“I know everything that happens here,” he said.

A staff of approximately 20 MC students handles the rest of the duties, with senior Matt Verner of South Holland, Ill., coming closest to fulfilling the role of “right-hand man.”

“Matt’s always here when we’re open,” said Donnelly. “He’s the head of our security, and he’s always upstairs.”

“Upstairs” features a spacious dance floor and DJ area, and it also has a smaller gathering space overlooking Monmouth’s Public Square. Twenty different kinds of lights create a unique atmosphere, including black lights, which was the theme of a recent event. MC students Dylan Docherty of Monticello, Ill., and Christopher Martinez of Chicago are the regular DJs, a responsibility that Donnelly – who is literally a “Jack” of all trades – can also handle in a pinch.

“It was kind of a fluke to get the building,” said Donnelly. “We looked at a couple other buildings. When we saw this one, the realtor assumed we were only interested in the downstairs. I asked if I could go upstairs and look, and of course, it was way different than it is now. It took a couple different designs,” but eventually Donnelly was able to produce the modern, open feel he desired. Once construction began, Donnelly even assisted the contractors, doing “whatever they needed help with.”

With all that room to operate, the days of being limited to 10 people at his parties are long gone.

“Opening night was huge,” said Donnelly of last spring’s big event. “We were about at capacity, which is 450 people. We’ve been averaging about 250 people, and we had between 350 and 400 for the first night the students were back this fall.”

AfterDark is an appropriate name, and Donnelly might have also chosen “After Midnight.” That’s the time his club opens for college students on Saturday nights, with dancing until 3 a.m. High school students have access to the club on Saturdays from 8 to 11:30 p.m. AfterDark is also available for private parties.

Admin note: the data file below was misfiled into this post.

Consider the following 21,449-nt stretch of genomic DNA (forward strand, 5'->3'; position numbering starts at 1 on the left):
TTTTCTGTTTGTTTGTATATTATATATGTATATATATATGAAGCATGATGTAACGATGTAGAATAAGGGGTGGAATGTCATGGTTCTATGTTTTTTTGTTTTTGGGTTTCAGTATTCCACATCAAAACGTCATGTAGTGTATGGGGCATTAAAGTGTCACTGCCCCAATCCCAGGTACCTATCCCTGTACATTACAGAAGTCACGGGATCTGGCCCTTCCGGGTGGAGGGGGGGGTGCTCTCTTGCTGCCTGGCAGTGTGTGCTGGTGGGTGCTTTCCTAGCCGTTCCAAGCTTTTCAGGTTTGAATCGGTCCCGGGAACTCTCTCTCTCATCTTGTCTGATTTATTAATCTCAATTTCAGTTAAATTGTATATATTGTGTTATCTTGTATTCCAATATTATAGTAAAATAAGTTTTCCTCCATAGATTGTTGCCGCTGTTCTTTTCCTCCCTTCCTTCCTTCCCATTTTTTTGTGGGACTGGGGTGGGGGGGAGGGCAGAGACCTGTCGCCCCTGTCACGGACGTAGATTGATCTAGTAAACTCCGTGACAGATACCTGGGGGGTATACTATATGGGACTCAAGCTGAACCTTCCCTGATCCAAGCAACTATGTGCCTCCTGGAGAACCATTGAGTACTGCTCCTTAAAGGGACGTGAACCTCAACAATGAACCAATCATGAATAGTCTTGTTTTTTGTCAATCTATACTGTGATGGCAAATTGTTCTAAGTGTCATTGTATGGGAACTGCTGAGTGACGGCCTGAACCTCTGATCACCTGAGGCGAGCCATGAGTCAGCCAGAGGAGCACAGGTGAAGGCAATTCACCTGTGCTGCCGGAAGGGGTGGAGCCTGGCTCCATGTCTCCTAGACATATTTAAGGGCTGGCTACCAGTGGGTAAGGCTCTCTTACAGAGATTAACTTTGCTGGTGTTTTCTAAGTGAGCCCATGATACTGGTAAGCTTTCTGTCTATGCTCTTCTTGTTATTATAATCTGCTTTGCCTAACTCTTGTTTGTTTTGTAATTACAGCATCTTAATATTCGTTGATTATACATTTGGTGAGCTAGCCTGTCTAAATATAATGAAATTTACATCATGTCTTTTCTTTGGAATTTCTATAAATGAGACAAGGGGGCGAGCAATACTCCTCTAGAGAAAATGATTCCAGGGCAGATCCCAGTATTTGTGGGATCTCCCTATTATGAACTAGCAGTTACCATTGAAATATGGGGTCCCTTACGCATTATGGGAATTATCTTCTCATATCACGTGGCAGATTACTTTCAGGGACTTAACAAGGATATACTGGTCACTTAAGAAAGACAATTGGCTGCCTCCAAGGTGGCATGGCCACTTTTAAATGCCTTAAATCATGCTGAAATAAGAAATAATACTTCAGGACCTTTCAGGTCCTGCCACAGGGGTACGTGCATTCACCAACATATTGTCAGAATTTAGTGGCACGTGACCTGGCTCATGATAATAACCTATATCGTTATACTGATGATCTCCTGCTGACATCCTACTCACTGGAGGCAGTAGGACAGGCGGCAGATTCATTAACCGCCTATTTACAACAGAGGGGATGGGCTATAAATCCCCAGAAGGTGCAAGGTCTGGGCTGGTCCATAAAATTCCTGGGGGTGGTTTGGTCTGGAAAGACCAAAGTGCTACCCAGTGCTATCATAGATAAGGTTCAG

“I’m pretty excited for Homecoming weekend (Oct. 22),” Donnelly said. “A student rapper is going to be here, and we’ve heard a lot of our friends and alumni are going to be back. That night is going to be cool.”

Many business owners spend so much time on the job that they say they live at their workplace. Donnelly does that figuratively, logging lots of hours, but he also does so in the literal sense in an apartment in the back of the building. His time commitment to AfterDark means he will take an extra semester to finish his business and political science double major.

When that’s behind him, Donnelly’s not sure what will happen next.

“My brother is a pastor in New Mexico, and we have a ranch out there,” he said. “God’s put it in my heart to be out there at some point. I’d entertain the idea of selling the club. But right now, we’re just getting it going.”

No matter what the future holds, Donnelly knows the experience has set him up for future success.

“When it came to going to college, my dad kind of forced my hand and made sure I went,” said Donnelly. “Now that I’ve done this, I’m getting real experience, not just something you’d learn in a class. It’s something different to go out and do it and put your money on the table. The bills are paid, we’re doing well and I’ve learned a lot from it. I’m sure it will help me in whatever I do next.”